• Not current with recently released high-end Hawaii GCN 1.1 graphics cards such as the Radeon R9 290X.

  • XDMA: fixes AMD’s frame pacing issues and increases bandwidth by connecting GPUs over the PCIe bus instead of CrossFire Bridge. Not available on the Mac Pro.

  • Performance is same as two lower-clocked Radeon R9 280X cards in CrossFire in Windows, but Mac OSX games only utilize one gaming GPU unless specifically optimized for use in the Mac Pro (which is very unlikely).

The Current 4K Situation


  • AMD’s GCN 1.1 fixes much of the frame pacing issues (seen in multi-GPU CrossFire configurations), but the new D-series GPUs in Mac Pro are GCN 1.0 and might never get a lasting fix for 4K across both GPUs.

  • While not an issue for normal desktop use, it is unusable for gaming at 4K resolution due to huge variance in frame times, and might impact video playback frame rates.

  • Currently there is spotty support for 4K monitors on the new Mac Pro (of course, the affordable ones from Dell don’t seem to work).

  • 4K “Retina” display mode currently not supported, and if it were, the screen real estate would be less than that of a 27″ iMac (non-Retina). So despite it being a powerhouse workstation, the screen size for professional projects in Retina display mode would actually feel smaller than a 27″ iMac. Although, there are some theories on how Apple might sidestep this issue with 4K and Retina.

The Memory


  • The RAM is less of an issue than some of the other limitations, as DDR3 1866 ECC is fast, error-correcting memory – and one of the only user-replaceable parts of the Mac Pro (pictured is a 64GB Mac Pro RAM upgrade kit from OWC). But DDR3 was first released in 2007, well over 6 years ago.

  • DDR4 is expected to ship in 2014 along with Haswell-E (the enthusiast desktop consumer line) and Haswell-EP (the successor to Ivy Bridge-EP in the Mac Pro).

  • DDR4 uses one DIMM per channel (point-to-point), and being quad-channel would work perfectly for Mac Pro with 4 RAM slots – not to mention the power savings and the likelihood (given historical clockspeed improvements) of it being faster than DDR3.

The Miscellaneous

thermal core

  • Possible teething issues with any new design (this one doesn’t really worry me too much, though).

  • Can the new “thermal core” stand the test of time for effectively cooling the CPU and dual GPUs? (Again, not really worried much since this is a workstation-class tool designed to be pushed to the limits for extended rendering).

  • Software exploitation of dual-GPUs. This is perhaps Apple’s biggest wildcard with respect to the design of the Mac Pro. It’s still too early to tell if this will spread to other applications other than in-house products from Apple (such as Final Cut Pro X, Logic, and Aperture). The move from a dual-socket CPU & single GPU to the new single-socket CPU & dual GPU is a big change for how software (professional or otherwise) is optimized. The first generation of the new Mac Pro will need to demonstrate that this paradigm shift in the CPU / GPU balance will win over the software developers who can make or break the usefulness of the new Mac Pro.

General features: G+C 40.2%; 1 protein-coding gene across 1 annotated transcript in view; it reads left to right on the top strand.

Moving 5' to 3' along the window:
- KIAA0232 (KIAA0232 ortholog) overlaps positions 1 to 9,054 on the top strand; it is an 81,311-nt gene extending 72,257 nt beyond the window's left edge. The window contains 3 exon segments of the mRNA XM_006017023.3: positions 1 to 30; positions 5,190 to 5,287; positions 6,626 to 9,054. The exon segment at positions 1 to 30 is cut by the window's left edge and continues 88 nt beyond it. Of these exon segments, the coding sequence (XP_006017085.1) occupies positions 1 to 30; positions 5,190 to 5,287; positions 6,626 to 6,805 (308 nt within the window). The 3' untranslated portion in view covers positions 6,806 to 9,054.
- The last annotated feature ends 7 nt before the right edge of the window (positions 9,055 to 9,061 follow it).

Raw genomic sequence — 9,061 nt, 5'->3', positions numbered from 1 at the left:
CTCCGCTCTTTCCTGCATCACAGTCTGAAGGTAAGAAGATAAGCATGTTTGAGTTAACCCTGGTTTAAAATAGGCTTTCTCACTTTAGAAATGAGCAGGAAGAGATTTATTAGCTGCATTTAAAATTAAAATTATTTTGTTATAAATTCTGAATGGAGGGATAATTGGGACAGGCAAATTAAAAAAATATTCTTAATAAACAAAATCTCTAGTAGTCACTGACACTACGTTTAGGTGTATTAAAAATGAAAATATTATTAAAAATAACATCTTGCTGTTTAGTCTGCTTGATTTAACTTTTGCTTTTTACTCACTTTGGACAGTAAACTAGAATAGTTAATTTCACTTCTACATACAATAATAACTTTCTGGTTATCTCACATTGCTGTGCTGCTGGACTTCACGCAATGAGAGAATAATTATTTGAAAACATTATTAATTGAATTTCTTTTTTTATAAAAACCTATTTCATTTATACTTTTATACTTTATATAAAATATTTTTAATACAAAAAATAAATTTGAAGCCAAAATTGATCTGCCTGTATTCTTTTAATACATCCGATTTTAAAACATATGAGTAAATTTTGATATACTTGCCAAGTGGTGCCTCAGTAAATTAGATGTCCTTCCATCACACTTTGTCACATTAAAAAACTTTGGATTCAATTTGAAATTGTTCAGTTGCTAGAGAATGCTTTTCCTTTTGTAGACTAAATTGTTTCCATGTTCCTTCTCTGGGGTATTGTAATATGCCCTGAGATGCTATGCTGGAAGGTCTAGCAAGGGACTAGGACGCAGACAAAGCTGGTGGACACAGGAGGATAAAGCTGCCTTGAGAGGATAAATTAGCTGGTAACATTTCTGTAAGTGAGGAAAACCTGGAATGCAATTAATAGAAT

The Old-New Mac Pro

In summary, here’s what you get in a brand-new Mac Pro:

  • 3-year old CPU architecture
  • 2-year old CPU socket / chipset
  • 2-year old GPU architecture
  • Limited support for 4K
  • 6-year old memory standard
  • Questionable software exploitation of dual-GPUs

At this point, I can understand if you take my analysis to be a nit-picking critique of an impressively innovative redesign of a professional desktop. But it’s not for lack of effort or ingenuity on Apple’s part that the Mac Pro’s nascent existence is predicated upon the old bones of workstation-class components. As I stated at the beginning, I’m not criticizing the Mac Pro in general, just this first iteration of the Mac Pro. And only because the available workstation-class options from Intel and AMD aren’t exactly the latest and greatest technologies. (There is also some unfortunate timing with the imminent arrival of DDR4 RAM and the beginning of mainstream 4K). It is not, to be clear, because Apple built a poor first version of the Mac Pro.

So, what will the next Mac Pro look like? Will it resolve all of my qualms with the current Mac Pro? Who knows! Unfortunately, as the quote from Anand Shimpi illustrated, Intel’s release cadence for server CPUs will likely continue to lag their consumer versions in terms of single-threaded performance (due to using an previous CPU version). But the perfect storm of timing issues and older technologies that beset the current release of the new Mac Pro might not conspire so overwhelmingly for Mark II, whenever that might be. And from Apple’s notorious history of sporadic releases of new revisions of the Mac Pro, it’s unlikely that we can predict when a new version would arrive either. So many questions, so few answers! But the speculation and rumors are half the fun, after all.

And until then, I’ll be waiting for the elusive (and at this point purely theoretical) Mac Pro – Mark II.